February 1, 2016
Quote of the Week
African American History Month
Did you know that each year the sitting president has to proclaim that February is National African American History Month? During the month of February, we will once again honor and celebrate the accomplishments of past and present African-American leaders. I am thrilled to share that this year some of our fifth grade student leaders accepted this responsibility. They have selected a person of interest on which to research and share a brief synopses over the morning announcements each Monday, Wednesday and Friday morning throughout the month. The weekly Herald will again include links for resources to support any further conversation/learning you choose to pursue on each person discussed.
Please share with Aaron and me the things that you are incorporating into your curriculum to celebrate the accomplishments of African-Americans. As always, invite us in to revel in the excitement of learning, as we love to be a part of these experiences.
Click here to view a calendar detailing the leaders on which students will report, the student reporting the synopses, and the dates we will share about them. Clicking here will lead you to a History Channel site that details the origin of African American History Month. Click here to read President Obama's 2016 Proclamation of National African American History Month.
Being a lifelong learner is the desire and expectation of educators; however, time is often a barrier. After putting in hours of teaching, planning, grading, etc., it is hard to find time for personal professional development. If you have a cell phone, you have PD right in the palm of your hands via Twitter! I have found free webinars, helpful articles, technology tips, and have collaborated with incredible educators from all over the country via Twitter chats or simply just posing a question directly. Much of this learning and collaboration is accomplished during moments in the day that really aren’t taking time away from something else. I can’t tell you how often I have benefited from Twitter resources while waiting in line. Imagine how much time we spend waiting!
Knowing who to follow and where to seek out helpful information can be overwhelming at first, so I have tried to do a little of that work for you by posting to our own Highcroft professional development hashtag. Please search #highcroftpd for articles, links, announcements, etc., and please feel free to post to this hashtag, too. (You will even find links to helpful tips on how to use Twitter as an educator and how to participate in Twitter chats attached to this hashtag.) This is a great way for us to share our learning with colleagues!
Many of you already have Twitter accounts, and it is fun to see you post updates on the learning in your classes. If you are unsure about how to go beyond the basics of posting or aren’t really sure how to even get started with an account, please let me know. It only takes a few minutes, and we could even do this over lunch someday if that works best for you. As always, it is pleasure learning along with you!
by Danielle Stilts
Thank you….digital footprint for being another thing in my life that never really goes away - like my senior picture.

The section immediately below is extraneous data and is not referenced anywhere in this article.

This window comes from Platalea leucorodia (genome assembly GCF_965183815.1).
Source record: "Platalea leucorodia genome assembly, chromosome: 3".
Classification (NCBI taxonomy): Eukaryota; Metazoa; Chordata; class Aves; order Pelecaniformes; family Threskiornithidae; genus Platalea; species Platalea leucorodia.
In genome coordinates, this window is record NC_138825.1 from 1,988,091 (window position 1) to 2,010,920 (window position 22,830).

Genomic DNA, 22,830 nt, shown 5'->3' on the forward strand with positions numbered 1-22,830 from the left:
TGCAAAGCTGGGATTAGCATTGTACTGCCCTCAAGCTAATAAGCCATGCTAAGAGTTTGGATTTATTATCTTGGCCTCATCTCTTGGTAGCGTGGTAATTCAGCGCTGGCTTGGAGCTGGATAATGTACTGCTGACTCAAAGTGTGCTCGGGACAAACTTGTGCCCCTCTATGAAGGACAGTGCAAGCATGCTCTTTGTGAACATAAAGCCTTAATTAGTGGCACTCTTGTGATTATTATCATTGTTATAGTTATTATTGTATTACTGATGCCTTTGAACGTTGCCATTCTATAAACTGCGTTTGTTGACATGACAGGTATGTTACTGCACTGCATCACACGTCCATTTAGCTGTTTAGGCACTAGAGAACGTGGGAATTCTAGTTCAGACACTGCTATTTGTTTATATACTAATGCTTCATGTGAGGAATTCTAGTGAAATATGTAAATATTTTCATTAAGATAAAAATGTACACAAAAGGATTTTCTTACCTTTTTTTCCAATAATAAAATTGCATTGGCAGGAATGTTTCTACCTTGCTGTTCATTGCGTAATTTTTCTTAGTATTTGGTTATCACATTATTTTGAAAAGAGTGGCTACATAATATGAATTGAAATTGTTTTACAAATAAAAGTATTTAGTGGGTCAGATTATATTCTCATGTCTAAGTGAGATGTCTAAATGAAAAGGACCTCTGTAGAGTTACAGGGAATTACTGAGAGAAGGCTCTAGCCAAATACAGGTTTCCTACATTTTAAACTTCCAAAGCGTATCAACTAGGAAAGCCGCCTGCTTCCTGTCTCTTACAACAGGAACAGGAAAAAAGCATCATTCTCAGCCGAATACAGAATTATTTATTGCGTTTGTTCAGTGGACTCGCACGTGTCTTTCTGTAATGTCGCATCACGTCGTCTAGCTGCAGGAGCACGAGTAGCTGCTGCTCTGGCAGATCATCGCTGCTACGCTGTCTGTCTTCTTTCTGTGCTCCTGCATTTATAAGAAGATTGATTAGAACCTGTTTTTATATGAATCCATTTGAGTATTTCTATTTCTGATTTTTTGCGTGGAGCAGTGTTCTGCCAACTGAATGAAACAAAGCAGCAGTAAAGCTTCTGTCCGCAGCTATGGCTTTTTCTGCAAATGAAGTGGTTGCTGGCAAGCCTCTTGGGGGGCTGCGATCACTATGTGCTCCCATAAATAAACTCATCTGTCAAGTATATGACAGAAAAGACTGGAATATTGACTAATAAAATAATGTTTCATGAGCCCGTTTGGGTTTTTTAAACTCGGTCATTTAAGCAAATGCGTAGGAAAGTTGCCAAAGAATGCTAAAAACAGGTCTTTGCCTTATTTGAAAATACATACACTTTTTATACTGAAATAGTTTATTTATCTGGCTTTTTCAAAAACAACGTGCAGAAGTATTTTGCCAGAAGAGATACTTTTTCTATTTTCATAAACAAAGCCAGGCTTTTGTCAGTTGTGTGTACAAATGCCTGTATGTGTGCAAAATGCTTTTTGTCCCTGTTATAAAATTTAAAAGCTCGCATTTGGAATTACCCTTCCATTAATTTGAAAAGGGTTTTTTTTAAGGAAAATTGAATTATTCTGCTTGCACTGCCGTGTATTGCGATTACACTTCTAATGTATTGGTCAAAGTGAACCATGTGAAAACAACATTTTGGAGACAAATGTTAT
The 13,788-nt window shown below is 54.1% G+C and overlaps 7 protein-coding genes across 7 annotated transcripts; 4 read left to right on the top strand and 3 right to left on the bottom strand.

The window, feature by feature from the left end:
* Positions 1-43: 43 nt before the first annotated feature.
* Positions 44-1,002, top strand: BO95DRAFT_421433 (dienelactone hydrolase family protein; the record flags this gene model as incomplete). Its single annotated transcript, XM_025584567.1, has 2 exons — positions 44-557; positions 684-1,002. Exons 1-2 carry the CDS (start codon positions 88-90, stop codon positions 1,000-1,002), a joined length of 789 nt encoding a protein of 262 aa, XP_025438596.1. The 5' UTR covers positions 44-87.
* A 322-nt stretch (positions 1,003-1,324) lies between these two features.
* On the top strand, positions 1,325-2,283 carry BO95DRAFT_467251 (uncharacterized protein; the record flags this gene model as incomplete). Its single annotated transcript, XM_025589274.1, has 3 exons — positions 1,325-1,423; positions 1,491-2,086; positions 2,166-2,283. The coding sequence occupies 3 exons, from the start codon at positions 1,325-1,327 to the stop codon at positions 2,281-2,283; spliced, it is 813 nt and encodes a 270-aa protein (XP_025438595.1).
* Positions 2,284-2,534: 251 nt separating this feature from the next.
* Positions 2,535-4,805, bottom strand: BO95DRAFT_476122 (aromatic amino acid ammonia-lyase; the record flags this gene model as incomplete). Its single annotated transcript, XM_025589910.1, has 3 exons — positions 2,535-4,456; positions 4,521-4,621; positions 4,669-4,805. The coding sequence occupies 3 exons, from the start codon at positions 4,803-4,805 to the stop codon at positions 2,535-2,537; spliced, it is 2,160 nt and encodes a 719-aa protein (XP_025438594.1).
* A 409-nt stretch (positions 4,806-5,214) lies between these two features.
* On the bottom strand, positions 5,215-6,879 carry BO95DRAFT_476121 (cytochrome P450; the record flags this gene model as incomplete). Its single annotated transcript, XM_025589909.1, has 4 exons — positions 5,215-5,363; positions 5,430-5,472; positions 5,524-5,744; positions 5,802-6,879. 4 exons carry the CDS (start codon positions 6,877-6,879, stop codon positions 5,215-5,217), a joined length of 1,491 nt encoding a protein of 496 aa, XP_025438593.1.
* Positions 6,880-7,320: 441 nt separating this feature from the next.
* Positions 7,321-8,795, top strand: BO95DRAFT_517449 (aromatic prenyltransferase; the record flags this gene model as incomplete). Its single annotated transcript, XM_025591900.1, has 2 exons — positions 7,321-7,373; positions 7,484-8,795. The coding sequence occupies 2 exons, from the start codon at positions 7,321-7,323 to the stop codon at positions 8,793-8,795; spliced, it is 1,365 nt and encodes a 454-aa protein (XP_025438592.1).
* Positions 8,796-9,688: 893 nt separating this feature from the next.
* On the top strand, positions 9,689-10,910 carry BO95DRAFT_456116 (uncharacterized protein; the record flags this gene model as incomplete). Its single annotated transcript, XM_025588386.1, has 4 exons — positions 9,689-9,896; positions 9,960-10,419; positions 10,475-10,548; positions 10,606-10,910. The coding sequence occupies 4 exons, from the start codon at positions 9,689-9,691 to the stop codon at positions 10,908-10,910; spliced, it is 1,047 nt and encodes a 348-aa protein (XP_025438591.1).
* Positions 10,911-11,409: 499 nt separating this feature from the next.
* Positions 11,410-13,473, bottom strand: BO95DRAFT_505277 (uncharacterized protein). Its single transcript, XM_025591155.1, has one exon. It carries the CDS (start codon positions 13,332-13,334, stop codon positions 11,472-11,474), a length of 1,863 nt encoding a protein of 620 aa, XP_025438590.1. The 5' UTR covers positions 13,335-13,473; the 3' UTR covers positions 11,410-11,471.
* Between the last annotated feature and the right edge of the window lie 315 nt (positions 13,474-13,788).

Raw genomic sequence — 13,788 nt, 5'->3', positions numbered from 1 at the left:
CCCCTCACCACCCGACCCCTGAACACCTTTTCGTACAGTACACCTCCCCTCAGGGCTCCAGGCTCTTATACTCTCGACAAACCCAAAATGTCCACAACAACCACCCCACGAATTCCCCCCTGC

Bill Bass put this article on the Parkway Innovators Network last week: http://www.teachhub.com/10-things-your-students-should-know-about-their-digital-footprints
The article outlines 10 things that students should know about their digital footprint. Since we are really busy with progress reports, I wanted to provide a little synopsis. Although, it really is a quick and interesting article if you have a minute in the future.
What students (or anyone) does online never really goes away, even if the person tries to delete a post or picture. For this reason, it is important to keep private information private. In addition, research on students’ social media presence has become commonplace for admissions officers and employers. It is possible that a mean post or inappropriate picture from a student’s younger years could potentially surface.
Another great point the article makes is for students to be mindful of the golden rule; It is important to treat people the way you would like to be treated, regardless of being “hidden” behind a computer screen. In our ever-changing technological world, there is a great deal we can’t control with our students. I guess the best we can do is try to teach good habits of digital citizenship whenever we can. Which the great teachers of Highcroft Ridge all already do!
Flexibility is the Key
Our third graders are flexible in their thinking as well as physically!
Travel Back in Time
5th grade students experienced Colonial Williamsburg while writing with quill pens.
STEM Night Success
From gators to coding to the chemistry behind cooking, what a fabulous event!
Monday, February 1
- Candy Drive - All Week
- SSD Collaborative Sub - Marcia Kampelman - PM
Tuesday, February 2
- Arts Partners - Annette Harrison Workshop - First Grade
- Lucas Out of the Building - Character Education Action Team Meeting - AM
Wednesday, February 3
- Spirit Day - Patriotic Day
- Late Start
- Family Group - 3:15 pm - 3:45 pm
- Lucas Out of the Building - SSD Partnership Meeting - PM
- Schoo - Gloria Krakauskas - PM
Thursday, February 4
- Arts Partners - Annette Harrison Workshop - First Grade
Choir Rehearsal - Music Room - 8:00 am - 8:45 am
DIA Meeting - CRB - 8:00 am - 8:45 am
Central Region Art Show - Central High School - 6:00 pm - 8:00 pm
Crowell - Marcia Kampelman - All Day
Friday, February 5
- Tilden - Gloria Krakauskas - PM
Saturday, February 6
Bus Driver Appreciation Week February 8-12
CPR Certification - February 8th - 4:30 pm - 6:30 pm
Spirit Day - Valentine's Day - February 11th
Valentine Parties February 11th - 2:35 pm - 3:25 pm
Records Day - February 12th